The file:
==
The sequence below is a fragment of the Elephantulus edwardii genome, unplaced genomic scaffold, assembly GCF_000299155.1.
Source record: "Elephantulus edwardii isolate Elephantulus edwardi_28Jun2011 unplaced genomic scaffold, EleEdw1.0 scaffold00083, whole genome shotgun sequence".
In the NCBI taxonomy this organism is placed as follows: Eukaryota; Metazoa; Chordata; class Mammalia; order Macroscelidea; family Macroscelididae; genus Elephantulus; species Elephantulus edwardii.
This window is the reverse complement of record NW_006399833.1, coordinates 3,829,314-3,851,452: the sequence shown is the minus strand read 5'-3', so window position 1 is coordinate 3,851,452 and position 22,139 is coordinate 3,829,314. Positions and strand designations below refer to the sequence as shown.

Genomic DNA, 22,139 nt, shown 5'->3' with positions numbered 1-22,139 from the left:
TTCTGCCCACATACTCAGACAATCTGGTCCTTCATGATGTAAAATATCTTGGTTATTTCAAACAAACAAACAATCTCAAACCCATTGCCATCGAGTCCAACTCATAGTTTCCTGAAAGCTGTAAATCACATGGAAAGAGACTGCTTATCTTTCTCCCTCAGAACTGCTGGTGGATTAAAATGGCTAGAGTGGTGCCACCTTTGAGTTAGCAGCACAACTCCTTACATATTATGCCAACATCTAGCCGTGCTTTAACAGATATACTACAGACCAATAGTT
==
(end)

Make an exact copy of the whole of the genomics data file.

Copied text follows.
The sequence below is a fragment of the Elephantulus edwardii genome, unplaced genomic scaffold, assembly GCF_000299155.1.
Source record: "Elephantulus edwardii isolate Elephantulus edwardi_28Jun2011 unplaced genomic scaffold, EleEdw1.0 scaffold00083, whole genome shotgun sequence".
In the NCBI taxonomy this organism is placed as follows: Eukaryota; Metazoa; Chordata; class Mammalia; order Macroscelidea; family Macroscelididae; genus Elephantulus; species Elephantulus edwardii.
This window is the reverse complement of record NW_006399833.1, coordinates 3,829,314-3,851,452: the sequence shown is the minus strand read 5'-3', so window position 1 is coordinate 3,851,452 and position 22,139 is coordinate 3,829,314. Positions and strand designations below refer to the sequence as shown.

Genomic DNA, 22,139 nt, shown 5'->3' with positions numbered 1-22,139 from the left:
TTCTGCCCACATACTCAGACAATCTGGTCCTTCATGATGTAAAATATCTTGGTTATTTCAAACAAACAAACAATCTCAAACCCATTGCCATCGAGTCCAACTCATAGTTTCCTGAAAGCTGTAAATCACATGGAAAGAGACTGCTTATCTTTCTCCCTCAGAACTGCTGGTGGATTAAAATGGCTAGAGTGGTGCCACCTTTGAGTTAGCAGCACAACTCCTTACATATTATGCCAACATCTAGCCGTGCTTTAACAGATATACTACAGACCAATAGTT